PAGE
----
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Trump Lawyer to Use Video Evidence of Democrat Rhetoric for Defense in Impeachment Trial


Democrats continue to claim that President Donald Trump somehow incited the violence at the capital building on January 6th, despite having no evidence.

At the same time, these same democrats have ignored the constant calls for violence from left-wing politicians over the last 5 years.

President Trump’s lead impeachment lawyer says he will use video evidence of democrat rhetoric as defense for President Trump.

Trump lawyer Bruce Castor appeared on Laura Ingraham’s show, where he discussed the issue.

Castor was asked if he would respond to democrats like Maxine Waters for not speaking out over the violence from left-wing groups such as Antifa and Black Lives Matter this last Summer.

He responded:

“I think you can count on that.”

“There’s a lot of tape of cities burning and courthouses being attacked and federal agents being assaulted by rioters in the streets, cheered on by Democrats throughout the country.”

Donald Trump’s lead impeachment attorney on Friday suggested he’ll take aim at Democrats’ own words in his arguments during the former president's Senate impeachment trial next week.

Fox News host Laura Ingraham asked Trump attorney Bruce Castor if he'll be using “dueling video” with Democrats expected to make their case that Trump incited the Jan. 6 Capitol insurrection by using video clips of rioters and Trump’s rally remarks on the Ellipse.

“Will you then respond with Maxine Waters, a number of other Democrat officials not speaking out about the Antifa and other extremist rallies over the last summer?” Ingraham asked.

“I think you can count on that,” Castor said. “If my eyes look a little red to the viewers, it's because I've been looking at a lot of video.”

Earlier in the segment with Ingraham, Castor alleged “there’s a lot of tape of cities burning and courthouses being attacked and federal agents being assaulted by rioters in the streets, cheered on by Democrats throughout the country,” seemingly referring to ongoing unrest in Portland, Ore.

Trump repeatedly pushed hard against the nationwide racial justice protests last year, railing in particular against the Black Lives Matter movement.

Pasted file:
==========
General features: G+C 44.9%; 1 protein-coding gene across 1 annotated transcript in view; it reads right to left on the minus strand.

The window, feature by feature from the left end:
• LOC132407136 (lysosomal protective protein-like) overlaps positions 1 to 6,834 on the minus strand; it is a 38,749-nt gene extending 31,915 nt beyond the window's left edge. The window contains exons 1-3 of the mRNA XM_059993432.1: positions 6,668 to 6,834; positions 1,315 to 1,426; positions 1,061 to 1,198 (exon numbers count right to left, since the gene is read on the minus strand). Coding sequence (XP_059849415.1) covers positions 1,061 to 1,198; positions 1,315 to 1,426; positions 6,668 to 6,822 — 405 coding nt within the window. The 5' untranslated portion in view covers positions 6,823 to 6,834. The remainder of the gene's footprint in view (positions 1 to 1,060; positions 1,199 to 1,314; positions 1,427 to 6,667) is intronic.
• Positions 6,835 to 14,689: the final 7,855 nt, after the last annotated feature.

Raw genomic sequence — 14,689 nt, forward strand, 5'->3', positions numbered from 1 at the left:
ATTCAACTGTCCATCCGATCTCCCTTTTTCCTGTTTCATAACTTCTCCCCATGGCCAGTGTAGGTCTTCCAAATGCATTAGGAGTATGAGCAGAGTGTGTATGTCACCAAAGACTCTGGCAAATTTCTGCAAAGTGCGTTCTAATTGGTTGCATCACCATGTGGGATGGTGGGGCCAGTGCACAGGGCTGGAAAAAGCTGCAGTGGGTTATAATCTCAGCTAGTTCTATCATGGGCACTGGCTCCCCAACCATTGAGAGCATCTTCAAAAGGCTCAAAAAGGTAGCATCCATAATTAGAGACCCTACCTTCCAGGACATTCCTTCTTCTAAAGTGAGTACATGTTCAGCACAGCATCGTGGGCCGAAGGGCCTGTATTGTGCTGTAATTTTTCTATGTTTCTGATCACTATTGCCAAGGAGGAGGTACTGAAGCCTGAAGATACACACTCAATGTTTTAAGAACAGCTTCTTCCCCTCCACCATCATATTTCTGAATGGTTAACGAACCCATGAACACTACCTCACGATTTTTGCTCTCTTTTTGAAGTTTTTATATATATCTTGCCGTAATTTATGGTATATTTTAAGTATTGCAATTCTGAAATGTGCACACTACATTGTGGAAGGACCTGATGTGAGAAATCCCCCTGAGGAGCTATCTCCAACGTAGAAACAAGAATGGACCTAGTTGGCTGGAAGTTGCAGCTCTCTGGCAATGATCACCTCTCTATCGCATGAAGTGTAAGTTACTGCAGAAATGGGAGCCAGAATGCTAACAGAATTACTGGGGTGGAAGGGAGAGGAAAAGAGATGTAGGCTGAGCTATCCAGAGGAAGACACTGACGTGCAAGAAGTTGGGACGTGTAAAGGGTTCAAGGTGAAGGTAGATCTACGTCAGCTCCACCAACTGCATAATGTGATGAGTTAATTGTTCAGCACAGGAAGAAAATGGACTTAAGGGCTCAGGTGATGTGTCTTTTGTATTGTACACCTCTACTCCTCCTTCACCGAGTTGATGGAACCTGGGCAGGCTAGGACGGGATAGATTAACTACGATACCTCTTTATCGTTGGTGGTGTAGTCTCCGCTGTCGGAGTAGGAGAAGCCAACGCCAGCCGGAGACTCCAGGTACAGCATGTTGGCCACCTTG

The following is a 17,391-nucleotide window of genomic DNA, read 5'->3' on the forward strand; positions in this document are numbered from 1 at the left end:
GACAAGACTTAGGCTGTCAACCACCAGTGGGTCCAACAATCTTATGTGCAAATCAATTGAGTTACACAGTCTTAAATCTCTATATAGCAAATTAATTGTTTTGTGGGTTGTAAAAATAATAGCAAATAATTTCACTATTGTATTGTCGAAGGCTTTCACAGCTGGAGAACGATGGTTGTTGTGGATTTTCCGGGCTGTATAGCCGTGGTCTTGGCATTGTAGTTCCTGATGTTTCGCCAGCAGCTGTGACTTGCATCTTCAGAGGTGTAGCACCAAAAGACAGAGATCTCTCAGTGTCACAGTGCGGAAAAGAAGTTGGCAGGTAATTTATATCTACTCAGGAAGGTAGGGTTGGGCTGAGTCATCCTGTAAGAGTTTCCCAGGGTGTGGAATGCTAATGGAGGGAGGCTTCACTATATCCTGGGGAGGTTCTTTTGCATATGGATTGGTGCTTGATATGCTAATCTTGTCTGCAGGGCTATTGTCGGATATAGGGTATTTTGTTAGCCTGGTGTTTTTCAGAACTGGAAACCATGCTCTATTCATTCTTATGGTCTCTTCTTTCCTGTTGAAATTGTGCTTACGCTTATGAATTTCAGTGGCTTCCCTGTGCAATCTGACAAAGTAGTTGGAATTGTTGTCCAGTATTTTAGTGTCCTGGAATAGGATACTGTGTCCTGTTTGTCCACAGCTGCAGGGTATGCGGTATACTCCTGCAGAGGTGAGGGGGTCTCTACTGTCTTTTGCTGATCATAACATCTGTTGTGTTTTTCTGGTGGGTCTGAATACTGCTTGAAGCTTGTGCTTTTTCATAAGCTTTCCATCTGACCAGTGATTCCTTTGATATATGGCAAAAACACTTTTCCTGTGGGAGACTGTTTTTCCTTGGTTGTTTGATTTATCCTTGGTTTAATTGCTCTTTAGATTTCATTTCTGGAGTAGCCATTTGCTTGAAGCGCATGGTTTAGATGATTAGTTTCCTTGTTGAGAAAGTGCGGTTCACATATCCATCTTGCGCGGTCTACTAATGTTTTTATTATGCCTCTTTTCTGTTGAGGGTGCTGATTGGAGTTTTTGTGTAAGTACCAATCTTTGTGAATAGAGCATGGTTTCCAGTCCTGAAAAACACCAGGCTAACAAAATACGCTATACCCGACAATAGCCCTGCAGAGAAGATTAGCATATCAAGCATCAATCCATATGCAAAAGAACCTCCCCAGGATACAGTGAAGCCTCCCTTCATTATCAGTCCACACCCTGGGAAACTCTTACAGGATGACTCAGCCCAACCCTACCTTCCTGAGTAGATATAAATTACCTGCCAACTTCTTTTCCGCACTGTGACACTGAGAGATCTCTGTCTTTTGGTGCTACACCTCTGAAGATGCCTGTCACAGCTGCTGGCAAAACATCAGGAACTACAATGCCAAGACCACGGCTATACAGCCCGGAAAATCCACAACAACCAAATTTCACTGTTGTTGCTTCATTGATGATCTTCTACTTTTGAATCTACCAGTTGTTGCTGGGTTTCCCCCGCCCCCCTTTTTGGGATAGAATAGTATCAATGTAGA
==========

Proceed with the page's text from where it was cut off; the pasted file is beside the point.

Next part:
Portland saw more than 100 days of protest around a federal courthouse in the wake of the police killing of George Floyd in May. Trump misleadingly blamed violence in the city on the far left while downplaying far-right groups' role.

Castor, who will defend Trump alongside attorney David Schoen, continued: “Many of them in Washington are using really the most inflammatory rhetoric possible to use. And certainly there would be no suggestion that they did anything to incite any of the actions."

President Trump's lawyers have maintained that Trump did not play a role in the Capital riot on January 6th.

6ABC has more on Trump's lawyer's response to the accusations:

Trump's lawyers responded with their own filing that denied that he had incited the riot by disputing the election results or by exhorting his followers to "fight like hell." In any event, they said, the trial was unconstitutional now that Trump has left the White House.

The dueling filings offer the first public glimpse of the arguments that both sides intend to present at the impeachment trial, Trump's second. They show how Democrats will look to explicitly fault Trump for his role in the riot and to also make the case that his behavior was so egregious as to require permanent disqualification from office. On the other side will be challenges to the trial's constitutionality and claims that Trump's speech was protected by the First Amendment.

"It is denied that President Trump ever endangered the security of the United States and its institutions of Government," defense lawyers wrote in a 14-page brief.

The Constitution specifies that disqualification from office can be a punishment for an impeachment conviction.

"This is not a case where elections alone are a sufficient safeguard against future abuse; it is the electoral process itself that President Trump attacked and that must be protected from him and anyone else who would seek to mimic his behavior," the Democrats wrote.

The Democrats drew heavily on the words of prominent Republicans who have criticized the former president. Among them are Wyoming Rep. Liz Cheney, who voted for Trump's impeachment and said there has never been a "greater betrayal" by a president, and Senate Republican Leader Mitch McConnell, who said Trump "provoked" the rioters.

"The only honorable path at that point was for President Trump to accept the results and concede his electoral defeat. Instead, he summoned a mob to Washington, exhorted them into a frenzy, and aimed them like a loaded cannon down Pennsylvania Avenue," the Democrats wrote in their 77-page brief.

Opening arguments in the Senate impeachment trial for Donald Trump on the charge of incitement of insurrection for the Capitol riot will begin the week of Feb. 8.

Still, Republicans have signaled that acquittal is likely, with many saying they think Congress should move on and questioning the constitutionality of an impeachment trial - Trump's second - now that he has left office. In a test vote in the Senate last week, 45 Republicans, including McConnell, voted in favor of an effort to dismiss the trial over those constitutional concerns.

As for democrats, there is plenty of evience of them inciting and excusing violent behavior.


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